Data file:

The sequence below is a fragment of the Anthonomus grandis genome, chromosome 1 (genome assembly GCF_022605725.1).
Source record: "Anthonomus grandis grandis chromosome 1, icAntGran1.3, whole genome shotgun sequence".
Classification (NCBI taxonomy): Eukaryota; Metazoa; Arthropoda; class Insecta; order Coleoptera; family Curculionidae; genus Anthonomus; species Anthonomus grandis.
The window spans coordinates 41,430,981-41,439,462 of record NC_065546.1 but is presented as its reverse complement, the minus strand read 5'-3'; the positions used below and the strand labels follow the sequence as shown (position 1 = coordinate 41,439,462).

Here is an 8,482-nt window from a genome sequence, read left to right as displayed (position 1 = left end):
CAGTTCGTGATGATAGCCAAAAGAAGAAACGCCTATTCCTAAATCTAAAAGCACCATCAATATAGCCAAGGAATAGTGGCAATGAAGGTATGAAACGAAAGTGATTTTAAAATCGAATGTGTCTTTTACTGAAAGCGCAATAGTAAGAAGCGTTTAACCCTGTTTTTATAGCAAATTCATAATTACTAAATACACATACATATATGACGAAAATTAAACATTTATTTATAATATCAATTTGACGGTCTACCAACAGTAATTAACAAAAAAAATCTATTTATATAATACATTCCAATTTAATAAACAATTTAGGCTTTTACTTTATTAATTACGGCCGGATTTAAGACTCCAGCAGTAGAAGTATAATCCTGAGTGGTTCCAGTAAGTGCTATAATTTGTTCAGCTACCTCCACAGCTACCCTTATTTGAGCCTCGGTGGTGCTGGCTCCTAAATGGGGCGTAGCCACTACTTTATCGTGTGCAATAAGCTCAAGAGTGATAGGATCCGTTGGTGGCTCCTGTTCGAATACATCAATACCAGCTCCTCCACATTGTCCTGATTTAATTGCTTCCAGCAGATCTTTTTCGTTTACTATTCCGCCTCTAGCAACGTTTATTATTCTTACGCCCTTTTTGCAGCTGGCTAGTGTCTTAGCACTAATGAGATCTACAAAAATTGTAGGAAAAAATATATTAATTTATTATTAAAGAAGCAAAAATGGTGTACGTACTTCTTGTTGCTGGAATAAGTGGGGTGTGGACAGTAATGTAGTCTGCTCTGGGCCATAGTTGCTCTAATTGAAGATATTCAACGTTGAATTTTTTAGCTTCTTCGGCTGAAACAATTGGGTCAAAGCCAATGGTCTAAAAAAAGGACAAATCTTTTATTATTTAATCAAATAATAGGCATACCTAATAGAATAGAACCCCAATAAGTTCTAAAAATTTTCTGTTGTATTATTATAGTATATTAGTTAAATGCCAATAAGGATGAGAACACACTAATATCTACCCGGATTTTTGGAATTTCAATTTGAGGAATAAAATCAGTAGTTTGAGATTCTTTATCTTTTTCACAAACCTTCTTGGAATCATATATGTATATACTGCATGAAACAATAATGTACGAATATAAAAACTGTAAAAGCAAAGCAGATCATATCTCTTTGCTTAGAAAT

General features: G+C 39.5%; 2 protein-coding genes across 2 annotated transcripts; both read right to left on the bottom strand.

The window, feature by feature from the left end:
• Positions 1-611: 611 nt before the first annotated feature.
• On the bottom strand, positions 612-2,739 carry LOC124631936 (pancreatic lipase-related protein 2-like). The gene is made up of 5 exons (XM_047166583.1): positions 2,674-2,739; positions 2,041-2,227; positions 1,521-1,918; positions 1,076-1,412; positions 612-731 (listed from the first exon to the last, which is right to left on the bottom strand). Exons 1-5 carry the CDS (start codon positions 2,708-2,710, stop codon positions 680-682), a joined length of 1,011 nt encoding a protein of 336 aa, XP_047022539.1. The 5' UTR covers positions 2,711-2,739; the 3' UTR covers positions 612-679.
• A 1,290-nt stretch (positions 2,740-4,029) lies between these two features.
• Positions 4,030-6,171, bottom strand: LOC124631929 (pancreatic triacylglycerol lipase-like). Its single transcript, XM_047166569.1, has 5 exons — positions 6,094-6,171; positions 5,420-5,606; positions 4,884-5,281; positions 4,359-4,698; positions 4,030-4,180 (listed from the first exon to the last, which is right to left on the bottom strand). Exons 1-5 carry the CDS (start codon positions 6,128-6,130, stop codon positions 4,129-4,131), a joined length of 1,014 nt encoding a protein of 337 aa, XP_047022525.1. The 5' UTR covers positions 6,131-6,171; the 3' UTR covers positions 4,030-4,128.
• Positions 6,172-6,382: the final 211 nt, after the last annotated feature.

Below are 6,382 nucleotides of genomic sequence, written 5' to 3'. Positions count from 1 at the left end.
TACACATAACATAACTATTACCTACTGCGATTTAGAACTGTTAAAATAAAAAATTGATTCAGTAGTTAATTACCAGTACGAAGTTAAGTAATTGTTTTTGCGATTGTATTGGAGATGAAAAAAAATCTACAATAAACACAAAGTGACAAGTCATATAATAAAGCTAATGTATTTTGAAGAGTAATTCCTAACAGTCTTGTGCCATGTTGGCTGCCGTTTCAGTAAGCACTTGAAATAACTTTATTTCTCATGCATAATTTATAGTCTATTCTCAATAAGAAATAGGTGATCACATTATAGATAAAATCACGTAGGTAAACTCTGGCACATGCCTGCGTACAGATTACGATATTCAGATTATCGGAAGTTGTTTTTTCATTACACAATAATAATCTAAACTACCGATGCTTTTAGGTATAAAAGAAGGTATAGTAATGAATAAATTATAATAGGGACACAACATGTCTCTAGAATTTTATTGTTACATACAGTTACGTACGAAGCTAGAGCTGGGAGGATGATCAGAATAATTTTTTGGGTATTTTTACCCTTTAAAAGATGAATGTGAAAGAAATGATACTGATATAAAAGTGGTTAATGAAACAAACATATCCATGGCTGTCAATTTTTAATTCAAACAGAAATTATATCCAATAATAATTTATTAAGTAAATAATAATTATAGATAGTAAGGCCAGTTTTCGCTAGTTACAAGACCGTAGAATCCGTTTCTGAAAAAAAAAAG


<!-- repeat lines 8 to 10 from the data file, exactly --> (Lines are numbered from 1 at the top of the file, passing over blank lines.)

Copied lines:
The window, feature by feature from the left end:
• Positions 1-611: 611 nt before the first annotated feature.
• On the bottom strand, positions 612-2,739 carry LOC124631936 (pancreatic lipase-related protein 2-like). The gene is made up of 5 exons (XM_047166583.1): positions 2,674-2,739; positions 2,041-2,227; positions 1,521-1,918; positions 1,076-1,412; positions 612-731 (listed from the first exon to the last, which is right to left on the bottom strand). Exons 1-5 carry the CDS (start codon positions 2,708-2,710, stop codon positions 680-682), a joined length of 1,011 nt encoding a protein of 336 aa, XP_047022539.1. The 5' UTR covers positions 2,711-2,739; the 3' UTR covers positions 612-679.